What depth of cut is safe to take with a HSS end mill of 1/8" dia, and how fast can you feed in mild stee without breaking or quickly dulling the end milll? The ROT of that I'd read in a book years ago was 1/8th of the end mill diameter as the depth of cut (0.015 for an 1/8" mill)
I don't have power feed, and have never had coolant, except flood coolant (what a mess) the few times I ran the horizontal part of the mill. [1940s vintage Hardinge Universal horizontal mill with a Bridgeport C head in the overarm hole for vertical milling - not very rigid, but it's what I have] Any technique to use to do hand feeding of the table?
Without some sort of auto feed the task you have at hand is near imposable.
You might control the feed speed steady enough for some short period but being human sooner or later your hand will involuntarily "jerk" and while it might not seem like much, the "jerk" could easily quadruple the feed speed for an instant and in tough material that's enough to hear the fat lady sing.
A thought did occur to me while writing the above and that is if you geared down your feed enough, manual hand feed irregularities would not translate into such violent
(violent for a 1/8 th end mill)
bed movements. Thing is, if you go to all that trouble you might as well have a motor of some kind drive it.
I can get away with 0.050 depth but prefer 0.025 for such a fragile tool. The manual feed on my well-worn Clausing 8525 is sensitive enough to feel the cutting resistance and I control it with light finger pressure rather than trying to hold a speed. The inertia of the dial evens out the impulses from each flute cutting.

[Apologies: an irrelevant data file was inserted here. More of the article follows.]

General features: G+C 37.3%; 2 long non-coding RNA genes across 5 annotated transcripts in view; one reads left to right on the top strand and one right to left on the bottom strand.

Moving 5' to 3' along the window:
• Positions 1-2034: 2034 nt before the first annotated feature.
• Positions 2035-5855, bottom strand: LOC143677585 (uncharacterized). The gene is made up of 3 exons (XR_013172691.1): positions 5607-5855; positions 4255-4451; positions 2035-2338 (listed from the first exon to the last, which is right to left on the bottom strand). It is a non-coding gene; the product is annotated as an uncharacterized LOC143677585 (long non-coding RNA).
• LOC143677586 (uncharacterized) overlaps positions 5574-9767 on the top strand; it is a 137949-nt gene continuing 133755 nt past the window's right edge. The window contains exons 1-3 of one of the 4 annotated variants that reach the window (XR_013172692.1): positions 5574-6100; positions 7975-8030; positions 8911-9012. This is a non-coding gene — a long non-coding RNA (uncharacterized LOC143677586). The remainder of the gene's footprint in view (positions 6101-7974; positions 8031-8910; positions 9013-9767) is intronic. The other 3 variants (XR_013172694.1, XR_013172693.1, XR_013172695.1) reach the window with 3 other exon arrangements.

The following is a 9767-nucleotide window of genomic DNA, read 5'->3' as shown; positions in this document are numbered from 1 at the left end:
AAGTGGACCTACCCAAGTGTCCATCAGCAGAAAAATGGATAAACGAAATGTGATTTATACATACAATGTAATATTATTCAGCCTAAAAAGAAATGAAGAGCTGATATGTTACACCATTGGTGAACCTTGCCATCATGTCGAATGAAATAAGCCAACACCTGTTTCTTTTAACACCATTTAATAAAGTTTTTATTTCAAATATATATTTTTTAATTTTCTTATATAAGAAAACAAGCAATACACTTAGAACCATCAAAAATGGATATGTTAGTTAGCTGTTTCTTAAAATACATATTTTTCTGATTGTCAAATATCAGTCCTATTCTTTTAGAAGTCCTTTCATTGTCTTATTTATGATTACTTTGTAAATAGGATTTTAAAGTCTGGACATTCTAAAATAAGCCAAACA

Once I have the feel for the cut, I speed up the mill and use the same pressure.
Speed for mild steel no faster than 120 ft/min, but since you will probably be using a squirt of cutting oil, maybe 60 ft/min. A 1/8" endmill is .033 of a foot in circumfrance. 60/.033 = ~1800 RPM.
DOC 1/4 of diam = .032"
Feed .0005" per tooth, two flute cutter = .001"/rev. At 1800 rpm =
1.5" per minute, that works out to one turn every eight seconds.
When I hand feed, I use a two handed motion, (grabbing on the dial), one hand rotates about 20 degrees, then other hand 20 degrees, repeat. By making the changes often, it seems to even out the motion for me Easier if you have round wheels instead of a crank.
If you're making a full-width slot with the cutter, use coolant to remove chips. You need to remove those chips. If you don't get the chips away from the cutter, you'll likely break the tool from the chips jaming in the flutes of the cutter. Use a 2-flute endmill!
Make sure the machine is pretty tight (this is *always* important!). If you can't tell, use an indicator on the table, and give the table a good tug. If you can see more than perhaps a thou or two of play, you should consider adjusting your gibs. If the machine isn't tight and you change your grip or something, you run significant risk of breaking the cutter. I typically snug the table lock until just before the table won't move.
Always make sure to lock all the axes which aren't moving! You must
*always* do this! If you don't lock your axes, the cutting forces can drag the axes enough to break the cutter (or at least start cutting where you don't want to cut).
What you're attempting is pretty standard stuff and you really shouldn't have trouble. Machining isn't magic, but it's also not very tolerant of sloppiness either. If you don't follow standard proceedures (like outlined above), you're never going to get consistantly good results.